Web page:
Thursday

The inquest into the death of London Bridge terror attacker Usman Khan opens in London’s Guildhall. Khan was shot and killed by armed police during the November 2019 attack, after inflicting fatal injuries on Saskia Jones and Jack Merritt. The inquest into the deaths of his victims revealed MI5 had considered closing their investigations into Khan in the run-up to the attack, despite his psychologist warning against his eventual release from prison.

The long-anticipated Friends reunion episode arrives on HBO Max over a year after it was initially due to air. James Corden hosts the unscripted special, which features re-creations of iconic scenes and a table read of “The One with the Jellyfish”. Alongside the original cast, the special features a raft of famous faces including David Beckham, Malala Yousafzai and Justin Bieber.

Friday

The UK hosts a third virtual meeting of G7 finance ministers ahead of next month’s first in-person gathering for the grouping for over a year. Discussions on climate finance will again top the agenda as the UK counts down top COP26, though Chancellor Rishi Sunak is likely to come under pressure to clarify the UK’s position on Biden’s global business tax proposal before US heavyweights Janet Yellen and Jerome Powell arrive in London.

Ofcom publishes its annual report on how news is consumed in the UK after a year in which televised government press briefings became required viewing for many. The report compares news consumption across multiple platforms, and last year’s major finding was a substantial fall in the number of people getting their news from social media, along with lower ratings for trust and accuracy. The BBC remained the UK’s top news source last year, and will be hoping not to see any further fall in trust levels after a bad news week, with Culture Secretary Oliver Dowden threatening further governance reforms.

Saturday

Arlene Foster steps down as leader of the Democratic Unionist Party after her resignation in April. Despite handing the reins to Agriculture Minister Edwin Poots, Foster plans to stay on as first minister until the end of June. While Poots has already said that he will not put himself forward for the role, he’s criticised  Foster’s handover period as “far too long”, and will be keen to get one of his DUP colleagues appointed to the post as soon as possible.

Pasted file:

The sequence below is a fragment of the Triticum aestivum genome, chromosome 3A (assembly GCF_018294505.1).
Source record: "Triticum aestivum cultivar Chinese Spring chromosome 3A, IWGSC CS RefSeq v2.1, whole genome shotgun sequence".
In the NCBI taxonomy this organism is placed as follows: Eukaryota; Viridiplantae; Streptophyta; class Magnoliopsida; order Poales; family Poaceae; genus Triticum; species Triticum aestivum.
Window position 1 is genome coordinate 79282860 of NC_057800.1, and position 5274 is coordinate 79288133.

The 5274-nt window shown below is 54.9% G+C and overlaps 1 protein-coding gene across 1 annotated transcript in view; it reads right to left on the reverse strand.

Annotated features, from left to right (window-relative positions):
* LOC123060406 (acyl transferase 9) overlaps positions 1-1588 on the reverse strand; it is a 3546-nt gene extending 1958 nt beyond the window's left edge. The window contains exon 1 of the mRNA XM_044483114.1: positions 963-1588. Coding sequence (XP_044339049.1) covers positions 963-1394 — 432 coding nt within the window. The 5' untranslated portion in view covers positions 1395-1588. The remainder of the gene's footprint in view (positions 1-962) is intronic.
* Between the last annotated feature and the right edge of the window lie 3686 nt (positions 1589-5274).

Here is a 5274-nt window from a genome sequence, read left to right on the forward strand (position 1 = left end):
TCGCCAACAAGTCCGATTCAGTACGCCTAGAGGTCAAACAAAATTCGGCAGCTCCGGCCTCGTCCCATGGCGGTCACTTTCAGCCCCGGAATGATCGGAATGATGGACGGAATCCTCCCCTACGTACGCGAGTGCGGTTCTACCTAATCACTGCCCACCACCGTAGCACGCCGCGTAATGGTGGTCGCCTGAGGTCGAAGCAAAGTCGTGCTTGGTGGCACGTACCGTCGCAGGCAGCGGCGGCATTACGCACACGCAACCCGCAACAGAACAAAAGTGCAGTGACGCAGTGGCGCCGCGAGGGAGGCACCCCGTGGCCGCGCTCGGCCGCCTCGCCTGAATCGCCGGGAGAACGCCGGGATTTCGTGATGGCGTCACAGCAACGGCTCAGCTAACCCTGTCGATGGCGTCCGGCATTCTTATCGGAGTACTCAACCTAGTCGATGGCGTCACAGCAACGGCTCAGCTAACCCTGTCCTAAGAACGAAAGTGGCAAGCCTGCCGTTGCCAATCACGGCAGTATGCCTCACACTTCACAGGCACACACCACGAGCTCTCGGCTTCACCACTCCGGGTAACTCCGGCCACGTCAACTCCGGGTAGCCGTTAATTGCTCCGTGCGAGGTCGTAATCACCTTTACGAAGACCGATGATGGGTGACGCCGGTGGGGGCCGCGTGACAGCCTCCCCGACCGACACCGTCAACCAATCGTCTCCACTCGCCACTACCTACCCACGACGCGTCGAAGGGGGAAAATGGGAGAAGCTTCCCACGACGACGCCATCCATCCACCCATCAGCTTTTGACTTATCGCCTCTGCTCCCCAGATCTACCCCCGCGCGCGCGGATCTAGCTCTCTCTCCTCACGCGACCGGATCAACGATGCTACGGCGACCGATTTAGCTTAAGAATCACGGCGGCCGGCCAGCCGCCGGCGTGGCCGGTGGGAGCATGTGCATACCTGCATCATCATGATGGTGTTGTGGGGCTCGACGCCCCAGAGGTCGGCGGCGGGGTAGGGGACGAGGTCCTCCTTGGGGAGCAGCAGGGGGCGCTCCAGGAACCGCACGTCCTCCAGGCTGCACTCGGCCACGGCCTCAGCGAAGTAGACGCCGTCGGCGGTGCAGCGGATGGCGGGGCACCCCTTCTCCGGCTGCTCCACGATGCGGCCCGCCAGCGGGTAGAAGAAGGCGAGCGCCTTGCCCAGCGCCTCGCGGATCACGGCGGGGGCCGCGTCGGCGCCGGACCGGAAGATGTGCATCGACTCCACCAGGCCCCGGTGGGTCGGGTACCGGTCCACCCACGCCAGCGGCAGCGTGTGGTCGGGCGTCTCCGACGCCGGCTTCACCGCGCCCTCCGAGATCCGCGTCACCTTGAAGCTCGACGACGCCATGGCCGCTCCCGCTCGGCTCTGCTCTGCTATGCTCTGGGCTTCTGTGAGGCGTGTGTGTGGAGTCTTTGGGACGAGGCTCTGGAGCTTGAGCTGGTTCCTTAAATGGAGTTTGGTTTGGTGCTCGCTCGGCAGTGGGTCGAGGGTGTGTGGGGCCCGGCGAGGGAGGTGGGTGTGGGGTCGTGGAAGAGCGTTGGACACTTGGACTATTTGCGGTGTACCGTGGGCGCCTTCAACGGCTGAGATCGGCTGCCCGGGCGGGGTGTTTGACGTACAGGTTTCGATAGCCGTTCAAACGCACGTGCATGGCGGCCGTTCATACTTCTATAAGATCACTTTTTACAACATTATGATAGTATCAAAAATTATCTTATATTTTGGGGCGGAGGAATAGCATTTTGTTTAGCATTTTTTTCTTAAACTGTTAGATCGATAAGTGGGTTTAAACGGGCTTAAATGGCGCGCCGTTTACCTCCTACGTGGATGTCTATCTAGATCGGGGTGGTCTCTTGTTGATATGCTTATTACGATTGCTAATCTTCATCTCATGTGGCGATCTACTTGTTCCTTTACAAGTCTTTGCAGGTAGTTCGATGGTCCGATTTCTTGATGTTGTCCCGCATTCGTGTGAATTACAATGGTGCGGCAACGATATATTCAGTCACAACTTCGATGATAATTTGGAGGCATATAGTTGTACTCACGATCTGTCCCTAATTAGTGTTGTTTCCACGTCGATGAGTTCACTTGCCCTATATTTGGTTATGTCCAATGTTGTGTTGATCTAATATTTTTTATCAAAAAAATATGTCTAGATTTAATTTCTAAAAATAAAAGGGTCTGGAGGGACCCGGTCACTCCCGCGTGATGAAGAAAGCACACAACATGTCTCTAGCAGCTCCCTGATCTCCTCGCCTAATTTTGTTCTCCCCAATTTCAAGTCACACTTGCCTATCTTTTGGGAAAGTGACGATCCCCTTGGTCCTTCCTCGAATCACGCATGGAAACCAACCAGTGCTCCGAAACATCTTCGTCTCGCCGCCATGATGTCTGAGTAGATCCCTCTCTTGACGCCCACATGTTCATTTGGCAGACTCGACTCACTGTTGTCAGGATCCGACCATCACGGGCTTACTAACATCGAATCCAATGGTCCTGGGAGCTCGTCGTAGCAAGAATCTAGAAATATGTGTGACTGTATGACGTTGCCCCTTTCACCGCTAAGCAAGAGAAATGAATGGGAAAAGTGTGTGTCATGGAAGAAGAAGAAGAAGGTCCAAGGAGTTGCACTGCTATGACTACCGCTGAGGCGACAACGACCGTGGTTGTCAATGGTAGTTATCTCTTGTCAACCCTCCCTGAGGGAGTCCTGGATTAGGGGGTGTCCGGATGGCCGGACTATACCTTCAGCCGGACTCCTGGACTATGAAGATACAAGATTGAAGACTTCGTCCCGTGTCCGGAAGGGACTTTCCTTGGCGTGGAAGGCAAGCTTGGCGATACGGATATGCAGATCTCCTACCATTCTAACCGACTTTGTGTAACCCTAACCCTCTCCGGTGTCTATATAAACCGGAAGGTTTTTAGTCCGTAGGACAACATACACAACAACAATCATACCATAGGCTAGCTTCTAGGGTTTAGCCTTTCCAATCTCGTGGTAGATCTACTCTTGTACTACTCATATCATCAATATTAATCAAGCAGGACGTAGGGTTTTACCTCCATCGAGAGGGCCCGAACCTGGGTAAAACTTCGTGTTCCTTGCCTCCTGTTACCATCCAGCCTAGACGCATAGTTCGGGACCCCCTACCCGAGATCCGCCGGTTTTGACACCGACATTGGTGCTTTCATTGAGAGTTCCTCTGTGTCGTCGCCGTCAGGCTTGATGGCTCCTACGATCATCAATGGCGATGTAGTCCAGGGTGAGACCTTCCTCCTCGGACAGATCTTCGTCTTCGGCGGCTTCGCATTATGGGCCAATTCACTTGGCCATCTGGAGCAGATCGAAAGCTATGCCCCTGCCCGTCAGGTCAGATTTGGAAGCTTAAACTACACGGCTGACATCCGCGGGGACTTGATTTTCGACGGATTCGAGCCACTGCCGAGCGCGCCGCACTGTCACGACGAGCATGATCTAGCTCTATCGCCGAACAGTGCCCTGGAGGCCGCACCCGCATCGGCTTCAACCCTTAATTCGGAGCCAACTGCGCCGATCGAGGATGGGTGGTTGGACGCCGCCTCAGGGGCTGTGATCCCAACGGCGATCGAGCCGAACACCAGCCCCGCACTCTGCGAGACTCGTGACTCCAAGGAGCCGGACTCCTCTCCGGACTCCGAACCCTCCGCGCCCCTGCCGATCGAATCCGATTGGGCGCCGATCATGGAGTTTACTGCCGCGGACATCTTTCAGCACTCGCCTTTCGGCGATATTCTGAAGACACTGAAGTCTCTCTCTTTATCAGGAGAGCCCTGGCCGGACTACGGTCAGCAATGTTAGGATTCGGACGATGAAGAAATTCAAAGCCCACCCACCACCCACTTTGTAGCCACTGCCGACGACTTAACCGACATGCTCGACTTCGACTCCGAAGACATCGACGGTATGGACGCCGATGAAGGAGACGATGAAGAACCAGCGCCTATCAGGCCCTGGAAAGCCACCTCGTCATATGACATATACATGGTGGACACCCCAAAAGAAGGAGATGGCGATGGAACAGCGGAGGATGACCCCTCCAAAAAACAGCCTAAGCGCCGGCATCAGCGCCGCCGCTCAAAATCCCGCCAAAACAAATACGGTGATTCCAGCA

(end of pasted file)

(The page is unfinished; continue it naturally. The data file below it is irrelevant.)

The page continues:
Porto hosts an all-English Champions League final as Chelsea take on newly-crowned Premier League winners Manchester City. The match marks Chelsea’s third Champions League final appearance, with both their loss in 2008 and their win in 2012 being decided by a penalty shootout, while Manchester City have yet to taste European glory. City owner Sheikh Mansour has pledged to personally cover the cost of travel for the limited number of fans permitted to attend.

Sunday

South Korea hosts its first major climate meeting, the P4G Summit, which brings together government, business, and international organisations to work toward the goal of carbon neutrality by 2050. South Korea has faced criticism over its own climate policy; while President Moon Jae-in committed to the 2050 goal last year, the country is one of the largest emitters of carbon dioxide and still uses coal for 40% of its electricity generation. Seoul’s climate envoy has promised bigger policy changes in the run-up to the summit.

The main draw of the delayed French Open tournament gets underway at Roland Garros. Organisers postponed the competition by a week back in April as France imposed new lockdown restrictions amid a rise in coronavirus cases. The delay was also meant to maximise the chances of spectators being able to attend as restrictions ease, and as a result up to 1,000 fans are expected in the first 10 days of the tournament, and up to 5,000 in the later stages.

The news diary is provided in association with Foresight News.

Picture: PA Wire/Jonathan Brady